The Five Stages of CM GRIEF

Last Monday (March 3, 2014) was a wild day. I was incredibly pumped up for a wrestling show. Lately, that's not something that happens too often. Still, there was the distinct possibility that one CM Punk was going to make his grandiose return to WWE and correct the awful course of events that seemed to be leading into a Randy Orton vs. Batista title showdown at WrestleMania.

In a deep corner of my mind this made too much sense for it to be just a missed opportunity and even with the reports saying that Punk was a no go, I still held hope that this was just an elaborate work.

Imagine my surprise and happiness when the reports went 180 and said that Punk was likely to appear. It was the perfect recipe to hype up an excitable 24-year-old wrestling fan. That coupled with the #HijackRAW movement made it sure that I was about to experience an historic event.

I didn't just get hyped, I managed to stay hyped through the weekend and was just eager to watch everything unfold. I sat back in my chair, tuned into my favorite channel website, and patiently waited for RAW and, more specifically, CM Punk to come up on the air and make this fan a happy camper.

Cult of Personality immediately played and my heart raced. My mind quickly caught up: "He's here.. they are opening the show with him to avoid the riots".



Seconds passed and he wasn't coming out.

I quickly rationalized this: "Okay, Bad News Barrett is up next...Maybe Batista comes out to start up their feud."

But suddenly Paul Heyman started coming down the ramp and every part of my mental construct started collapsing quickly. Down the ramp came Paul Heyman, wrestling god, promo master, and one of the guys I enjoy the most in the entire WWE. For once I wasn't happy to see him; instead, I was irreversibly sad and experiencing a deep feeling of loss.

I just didn't know it yet.


My train of thought was similar to what Geno put on his recap and reactions post.

"WWE having the balls to go through with putting that music on the speakers and not delivering the man himself is glorious. Paul Heyman might be the right guy for it."

He made it to the ring and he sat Indian style. He was going to drop his CM Punk style pipe bomb. He started with pro-Punk retorts and I totally fell for it. But then he started blaming the crowd for Punk's absence and I was able to move on to the next stage.


"Noooooooooooooo! How could I be that stupid? Heyman doesn't make sense at all here. Heyman is a heel; at least tonight Punk is the biggest babyface in the roster...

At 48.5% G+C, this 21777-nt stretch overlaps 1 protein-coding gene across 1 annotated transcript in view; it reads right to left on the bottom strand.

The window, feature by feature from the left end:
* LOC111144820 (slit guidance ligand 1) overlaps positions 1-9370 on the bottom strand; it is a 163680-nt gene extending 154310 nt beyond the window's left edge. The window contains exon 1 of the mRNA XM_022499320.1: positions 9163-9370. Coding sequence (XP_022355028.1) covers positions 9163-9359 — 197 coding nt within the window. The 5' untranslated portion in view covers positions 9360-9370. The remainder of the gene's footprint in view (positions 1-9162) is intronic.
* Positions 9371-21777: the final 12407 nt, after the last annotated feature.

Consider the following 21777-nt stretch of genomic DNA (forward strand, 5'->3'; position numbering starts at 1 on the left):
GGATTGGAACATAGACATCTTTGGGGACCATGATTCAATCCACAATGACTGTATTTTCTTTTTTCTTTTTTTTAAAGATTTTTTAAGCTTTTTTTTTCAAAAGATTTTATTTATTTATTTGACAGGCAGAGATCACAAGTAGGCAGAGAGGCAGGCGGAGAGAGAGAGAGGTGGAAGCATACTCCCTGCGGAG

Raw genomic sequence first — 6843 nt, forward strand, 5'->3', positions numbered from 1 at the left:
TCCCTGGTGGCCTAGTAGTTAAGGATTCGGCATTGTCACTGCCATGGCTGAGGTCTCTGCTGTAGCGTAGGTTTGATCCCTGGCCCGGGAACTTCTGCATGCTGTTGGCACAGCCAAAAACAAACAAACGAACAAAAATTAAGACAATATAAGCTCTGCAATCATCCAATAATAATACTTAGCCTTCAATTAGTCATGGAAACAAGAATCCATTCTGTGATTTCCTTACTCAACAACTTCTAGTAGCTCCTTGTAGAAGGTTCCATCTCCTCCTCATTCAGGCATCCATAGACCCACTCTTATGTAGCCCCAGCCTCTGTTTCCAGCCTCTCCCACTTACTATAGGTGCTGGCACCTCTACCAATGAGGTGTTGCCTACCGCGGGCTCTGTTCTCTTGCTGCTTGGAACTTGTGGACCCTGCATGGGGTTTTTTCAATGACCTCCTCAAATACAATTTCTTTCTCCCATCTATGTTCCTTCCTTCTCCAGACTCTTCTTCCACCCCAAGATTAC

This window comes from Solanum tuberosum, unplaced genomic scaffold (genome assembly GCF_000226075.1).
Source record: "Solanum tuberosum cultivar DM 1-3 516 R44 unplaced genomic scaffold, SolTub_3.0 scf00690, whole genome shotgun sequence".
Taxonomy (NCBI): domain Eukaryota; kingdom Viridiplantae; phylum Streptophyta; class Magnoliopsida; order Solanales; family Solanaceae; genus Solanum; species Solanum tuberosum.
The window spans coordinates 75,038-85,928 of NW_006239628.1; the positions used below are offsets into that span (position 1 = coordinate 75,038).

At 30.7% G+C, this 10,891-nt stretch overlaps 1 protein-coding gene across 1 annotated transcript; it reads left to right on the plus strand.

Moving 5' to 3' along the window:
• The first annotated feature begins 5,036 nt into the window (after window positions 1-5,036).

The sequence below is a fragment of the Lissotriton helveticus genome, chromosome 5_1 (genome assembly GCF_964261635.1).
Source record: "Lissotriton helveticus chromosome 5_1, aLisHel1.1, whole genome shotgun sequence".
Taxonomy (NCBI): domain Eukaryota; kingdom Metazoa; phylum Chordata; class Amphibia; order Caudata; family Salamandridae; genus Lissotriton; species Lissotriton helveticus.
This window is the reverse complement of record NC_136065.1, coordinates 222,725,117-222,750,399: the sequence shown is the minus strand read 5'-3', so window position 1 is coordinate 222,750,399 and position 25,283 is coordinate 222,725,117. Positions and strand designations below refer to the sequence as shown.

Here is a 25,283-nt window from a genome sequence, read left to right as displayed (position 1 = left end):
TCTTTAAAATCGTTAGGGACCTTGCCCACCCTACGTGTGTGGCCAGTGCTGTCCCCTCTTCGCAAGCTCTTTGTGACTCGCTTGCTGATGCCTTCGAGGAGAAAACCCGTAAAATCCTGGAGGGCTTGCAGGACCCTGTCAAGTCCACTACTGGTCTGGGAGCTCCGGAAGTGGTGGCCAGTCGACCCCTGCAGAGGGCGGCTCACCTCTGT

"Unless they are going to feud, wait...they already did, and Heyman is busy with Undertaker...oh no, Punk faced this just WWE trying to channel the heat from a lack of CM Punk into the Brock Lesnar vs. Undertaker feud?

"Punk is not coming back, $#!% ...(angry rant here)."

My thoughts were heavily influenced by the promo Heyman was cutting. I would love to claim that I saw it coming from a mile away but it might have just been a case of me actually following Heyman's promo logically.

It didn't matter if I saw it coming or not. Heyman did bring in Brock and used the heat to further the angle with Undertaker. Well played, WWE.

I didn't have any reason to be angry anymore, and you might have Paul Heyman to thank for that.


"Okay, maybe CM Punk is here but they wanted to build up to his return a little more..."

Maybe it didn't make sense, but I wasn't ready to give up on the thought of CM Punk making his return. Bargaining is said to be a weaker line of defense anyway.

I kept on watching the show, keeping my eyes open for a scenario that could lead to Punk's triumphant return.

The first hour was pretty good and managed to keep me interested regardless of the lack of Punk. The second hour wasn't so great and you could argue that Christian vs. Sheamus and Divas Bathroom Break Action were enough to send a man into depression but for me, that wasn't what did the trick.

Boo-tista appeared and he cut a promo, but he didn't reference Punk at all. He referenced Daniel Bryan instead.

But that wasn't the straw that broke the camel's back. No, that was actually Daniel Bryan smartly hijacking the #HijackRAW movement.

Well played, WWE.

I am now depressed.


Triple H and Stephanie McMahon, Dolph Ziggler, Aaron Paul, John Cena, the Wyatts, Lana, and more happened during the rest of the show. It is all a blur since I didn't really care. The only thing that managed to bring me back from my depressed stupor was Cesaro teasing the swing on Jack Swagger, but even that was just a quick flash of hope with no payoff.

I hadn't got what I wanted out of the show, but the product still had some good parts.


Antonio Cesaro had shown me the light and things were now clear. CM Punk wasn't back but that didn't mean WWE wasn't worth watching. Cesaro might have sparked this reaction but there are many more performers worth my attention: The Shield, Sami Zayn, even Bray Wyatt, whose promo I ignored earlier because I was too distraught with the situation.

Daniel Bryan is another great performer and he came out next, but I looked at the time and it wasn't enough to have a proper match. I had gone through too many ups and downs during the night and I didn't have it in me to stomach another segment of The Authority screwing Bryan over and the show closing with him on the ground.

So I shut the show down and went to sleep.

The next day, I read the results here on Cageside and just as I feared the show ended with Triple H's music playing and a downed Daniel Bryan.

Punk didn't show up, but the WWE goes on.

It was a wild day but after an admittedly fast period of grief, I can proudly say this.

I am now over this CM Punk situation.

The FanPosts are solely the subjective opinions of Cageside Seats readers and do not necessarily reflect the views of Cageside Seats editors or staff.

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